Call to turn speed cameras around

Kiwi fixed speed camera satellite

New Zealand authorities are being urged to turn speed cameras around because front-on cameras are not catching speeding motorcyclists.

It’s a better option than re-introducing front number plates for motorcycles as suggested by former Victorian Road Safety Camera Commissioner Gordon Lewis.

Speeding motorcyclists are estimated to account for around 10% of motorists captured by front-on speed cameras.

Like Lewis, the Kiwi Automobile Association doesn’t like the fact that these speeding riders are not being fined buy generic clomidThey say riders are emboldened to speed, knowing they cannot be fined.

However, unlike Lewis, the AA has called for their fixed speed cameras that shoot front-on to be turned around to shoot the rear of the vehicle.

Most fixed cameras in Australia shoot the rear of the vehicle while mobile speed camera units are able to shoot both ways.speed cameras

Police usually chose to shoot the front of a vehicle as the number plate is less likely to be obscured by road grime or tow balls.

When they set up their speed camera units, they weigh up the losses of offences for speeding cars lost because of obscured number plates against the number of speeding riders not caught.

Front plate push

Some police and road safety nannies are still pushing for front number plates on motorcycles, but the fervour has dropped in recent years.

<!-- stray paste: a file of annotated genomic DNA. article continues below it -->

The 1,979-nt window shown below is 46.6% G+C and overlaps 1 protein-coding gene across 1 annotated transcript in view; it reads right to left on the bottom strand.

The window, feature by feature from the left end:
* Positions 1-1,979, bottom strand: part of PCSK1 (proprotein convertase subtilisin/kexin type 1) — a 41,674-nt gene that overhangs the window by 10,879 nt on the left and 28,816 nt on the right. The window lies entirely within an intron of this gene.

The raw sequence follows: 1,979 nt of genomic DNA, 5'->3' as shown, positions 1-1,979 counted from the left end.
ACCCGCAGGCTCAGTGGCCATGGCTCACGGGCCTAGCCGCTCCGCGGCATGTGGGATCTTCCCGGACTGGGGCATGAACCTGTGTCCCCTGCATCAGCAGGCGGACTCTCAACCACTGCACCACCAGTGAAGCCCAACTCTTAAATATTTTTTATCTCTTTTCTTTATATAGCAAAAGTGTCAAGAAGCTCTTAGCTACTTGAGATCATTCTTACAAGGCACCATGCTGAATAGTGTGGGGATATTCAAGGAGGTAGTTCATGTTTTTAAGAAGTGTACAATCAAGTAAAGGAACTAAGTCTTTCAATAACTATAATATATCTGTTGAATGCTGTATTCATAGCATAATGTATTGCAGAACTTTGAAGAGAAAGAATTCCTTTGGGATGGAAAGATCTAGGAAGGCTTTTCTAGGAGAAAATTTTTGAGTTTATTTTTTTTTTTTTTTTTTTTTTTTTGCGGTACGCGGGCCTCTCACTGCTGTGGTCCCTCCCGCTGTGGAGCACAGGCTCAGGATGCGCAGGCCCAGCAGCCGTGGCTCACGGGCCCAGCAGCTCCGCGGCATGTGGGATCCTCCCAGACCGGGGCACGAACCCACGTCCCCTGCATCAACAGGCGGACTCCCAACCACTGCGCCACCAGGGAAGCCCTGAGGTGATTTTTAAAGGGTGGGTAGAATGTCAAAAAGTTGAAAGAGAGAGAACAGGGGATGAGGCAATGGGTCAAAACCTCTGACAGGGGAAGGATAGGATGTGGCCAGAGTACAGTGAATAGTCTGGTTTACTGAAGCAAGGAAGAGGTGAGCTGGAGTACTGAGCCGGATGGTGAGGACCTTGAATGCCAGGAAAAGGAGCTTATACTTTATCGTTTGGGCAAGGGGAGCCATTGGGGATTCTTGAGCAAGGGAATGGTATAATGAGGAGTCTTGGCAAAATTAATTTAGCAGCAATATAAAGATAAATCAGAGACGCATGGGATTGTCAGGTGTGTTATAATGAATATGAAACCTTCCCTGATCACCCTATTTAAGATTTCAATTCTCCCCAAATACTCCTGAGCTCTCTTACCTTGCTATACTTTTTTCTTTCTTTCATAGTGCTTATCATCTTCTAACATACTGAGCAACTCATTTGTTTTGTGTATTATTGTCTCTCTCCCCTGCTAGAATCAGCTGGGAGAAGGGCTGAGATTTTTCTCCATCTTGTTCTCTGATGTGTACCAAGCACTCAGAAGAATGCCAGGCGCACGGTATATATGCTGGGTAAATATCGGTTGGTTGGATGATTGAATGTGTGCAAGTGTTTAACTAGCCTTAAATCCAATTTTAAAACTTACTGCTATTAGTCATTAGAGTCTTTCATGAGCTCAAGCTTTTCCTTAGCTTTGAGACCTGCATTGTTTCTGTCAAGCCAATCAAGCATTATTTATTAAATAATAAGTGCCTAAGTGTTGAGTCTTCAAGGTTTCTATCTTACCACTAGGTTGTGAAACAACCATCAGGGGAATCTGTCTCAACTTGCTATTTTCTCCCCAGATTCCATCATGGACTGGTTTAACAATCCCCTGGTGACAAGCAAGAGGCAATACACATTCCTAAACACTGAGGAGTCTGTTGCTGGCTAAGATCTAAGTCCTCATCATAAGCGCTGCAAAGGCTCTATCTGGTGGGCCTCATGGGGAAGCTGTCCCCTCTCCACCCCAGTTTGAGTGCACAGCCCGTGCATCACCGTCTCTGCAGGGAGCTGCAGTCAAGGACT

None of the Australian automobile associations has brought up that hoary old topic and Lewis’s replacement has no interest in demonising riders.

The change in attitude is largely thanks to a comprehensive Victorian Motorcycle Council report in 2014.

It found that implementing front number plates – or “people slicers” as they used to be called – would cost the motorcycle community millions in initial outlay and ongoing annual costs.front number plate turn speed cameras around

Their front number plate policy statement covers issues such as aesthetics, costs, road safety, history, speeding offences, design rules, electronic tags and more.

In one of the most compelling cases, the VMC claims it would cost the Victorian motorcycling community some “$30 million with an ongoing $1 million-plus annually plus the cost of a yet-to-be-determined suitable FNP design. This is a significant impost on any community and such a cost imposition for no net benefit should categorically rule out the proposal”.

They say it would also ruin the resale value of Victorian motorcycles and affect the interstate trade in bikes.

Read their full report here.

12 Comments

  1. It is not the speed , it is the voracious appetite for money which drives the half truths .
    Contemporary vehicles of all types are so superior from hose of even 10 years ago , yet we are constrained to use road designs some of which were laid out 100 years ago.
    Unfortunately Police and Government are trapped in thought processes of over 120 years ago, but only because it suits them.
    Roads need to be designed to suit the future situations , and if one does not believe the pollies think backwardly the the current Vic premier is a good example , he cost the state a Billion dollars to renege on a contract for a road tunnel which in twenty years would have been a major traffic bypass , and all just to get elected.
    If roads are designed properly vehicular speed does not become an issue.